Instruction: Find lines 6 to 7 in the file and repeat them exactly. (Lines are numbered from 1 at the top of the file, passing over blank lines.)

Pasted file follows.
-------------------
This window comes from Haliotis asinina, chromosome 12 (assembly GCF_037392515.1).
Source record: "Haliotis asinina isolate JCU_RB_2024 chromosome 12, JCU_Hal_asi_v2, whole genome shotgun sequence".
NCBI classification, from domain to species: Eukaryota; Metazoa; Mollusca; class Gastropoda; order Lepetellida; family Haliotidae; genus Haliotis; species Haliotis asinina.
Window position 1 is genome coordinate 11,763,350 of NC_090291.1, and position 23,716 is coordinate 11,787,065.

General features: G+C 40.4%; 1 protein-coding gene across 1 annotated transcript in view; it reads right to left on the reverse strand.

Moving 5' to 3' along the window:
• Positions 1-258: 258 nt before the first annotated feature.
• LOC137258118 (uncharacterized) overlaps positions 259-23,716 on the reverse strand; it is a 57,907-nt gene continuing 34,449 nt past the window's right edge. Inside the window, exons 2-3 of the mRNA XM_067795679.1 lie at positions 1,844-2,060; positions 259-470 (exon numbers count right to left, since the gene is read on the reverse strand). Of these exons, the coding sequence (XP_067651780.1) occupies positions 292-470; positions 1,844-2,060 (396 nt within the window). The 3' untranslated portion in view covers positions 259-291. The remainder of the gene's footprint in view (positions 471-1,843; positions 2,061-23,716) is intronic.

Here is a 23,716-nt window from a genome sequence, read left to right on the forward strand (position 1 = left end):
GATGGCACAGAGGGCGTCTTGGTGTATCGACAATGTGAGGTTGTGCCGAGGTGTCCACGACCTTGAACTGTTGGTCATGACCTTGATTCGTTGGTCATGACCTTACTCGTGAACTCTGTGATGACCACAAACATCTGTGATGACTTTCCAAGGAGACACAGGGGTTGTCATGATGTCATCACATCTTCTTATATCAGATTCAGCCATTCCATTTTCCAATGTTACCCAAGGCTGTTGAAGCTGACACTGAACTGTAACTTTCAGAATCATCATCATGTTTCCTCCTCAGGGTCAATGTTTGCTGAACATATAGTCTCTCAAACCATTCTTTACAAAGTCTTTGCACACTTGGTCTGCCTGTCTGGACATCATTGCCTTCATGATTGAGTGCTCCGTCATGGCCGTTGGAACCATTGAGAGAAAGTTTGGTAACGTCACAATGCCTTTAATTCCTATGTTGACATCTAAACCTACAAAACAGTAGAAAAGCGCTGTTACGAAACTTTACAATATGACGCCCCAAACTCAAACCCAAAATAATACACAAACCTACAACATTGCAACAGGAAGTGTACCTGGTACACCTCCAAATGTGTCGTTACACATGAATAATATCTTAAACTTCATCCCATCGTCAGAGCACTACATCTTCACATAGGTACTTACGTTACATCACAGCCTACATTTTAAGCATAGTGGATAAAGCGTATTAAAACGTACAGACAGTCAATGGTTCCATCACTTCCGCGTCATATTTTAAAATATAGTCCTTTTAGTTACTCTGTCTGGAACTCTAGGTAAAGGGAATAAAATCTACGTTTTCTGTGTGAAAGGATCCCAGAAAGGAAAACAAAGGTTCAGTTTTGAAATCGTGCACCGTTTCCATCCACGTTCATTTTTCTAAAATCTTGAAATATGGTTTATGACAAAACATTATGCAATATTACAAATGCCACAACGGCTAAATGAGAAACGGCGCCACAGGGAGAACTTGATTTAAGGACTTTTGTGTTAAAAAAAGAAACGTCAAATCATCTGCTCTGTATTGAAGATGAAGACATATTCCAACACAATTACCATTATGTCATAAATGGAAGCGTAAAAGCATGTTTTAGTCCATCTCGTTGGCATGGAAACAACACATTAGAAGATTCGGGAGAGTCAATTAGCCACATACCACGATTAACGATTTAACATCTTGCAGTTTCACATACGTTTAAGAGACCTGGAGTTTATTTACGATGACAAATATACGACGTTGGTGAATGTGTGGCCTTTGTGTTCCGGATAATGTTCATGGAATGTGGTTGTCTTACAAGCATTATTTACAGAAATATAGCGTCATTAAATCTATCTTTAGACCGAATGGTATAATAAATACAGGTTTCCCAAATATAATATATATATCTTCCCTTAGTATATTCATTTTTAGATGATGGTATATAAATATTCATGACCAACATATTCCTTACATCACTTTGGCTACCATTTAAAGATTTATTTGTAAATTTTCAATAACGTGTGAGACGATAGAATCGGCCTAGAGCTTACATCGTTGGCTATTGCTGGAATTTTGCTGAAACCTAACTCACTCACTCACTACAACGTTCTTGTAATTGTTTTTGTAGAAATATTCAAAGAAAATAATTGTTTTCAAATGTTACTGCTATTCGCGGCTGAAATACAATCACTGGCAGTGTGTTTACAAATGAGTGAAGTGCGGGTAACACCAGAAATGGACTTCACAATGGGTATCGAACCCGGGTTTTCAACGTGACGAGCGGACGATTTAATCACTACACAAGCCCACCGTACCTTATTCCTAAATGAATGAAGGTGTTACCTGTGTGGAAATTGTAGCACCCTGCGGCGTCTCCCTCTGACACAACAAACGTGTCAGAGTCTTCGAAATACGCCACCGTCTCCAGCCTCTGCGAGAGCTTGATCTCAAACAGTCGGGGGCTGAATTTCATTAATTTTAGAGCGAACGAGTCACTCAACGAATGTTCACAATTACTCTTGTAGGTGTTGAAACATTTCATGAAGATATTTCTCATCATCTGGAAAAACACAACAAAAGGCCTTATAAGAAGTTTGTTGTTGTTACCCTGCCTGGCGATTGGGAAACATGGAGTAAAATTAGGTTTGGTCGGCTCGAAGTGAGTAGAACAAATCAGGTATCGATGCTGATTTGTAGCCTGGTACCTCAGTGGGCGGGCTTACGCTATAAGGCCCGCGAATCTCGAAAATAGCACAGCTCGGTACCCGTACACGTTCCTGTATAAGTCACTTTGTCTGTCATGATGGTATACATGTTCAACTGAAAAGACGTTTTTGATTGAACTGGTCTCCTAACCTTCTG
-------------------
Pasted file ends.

Moving 5' to 3' along the window:
• Positions 1-258: 258 nt before the first annotated feature.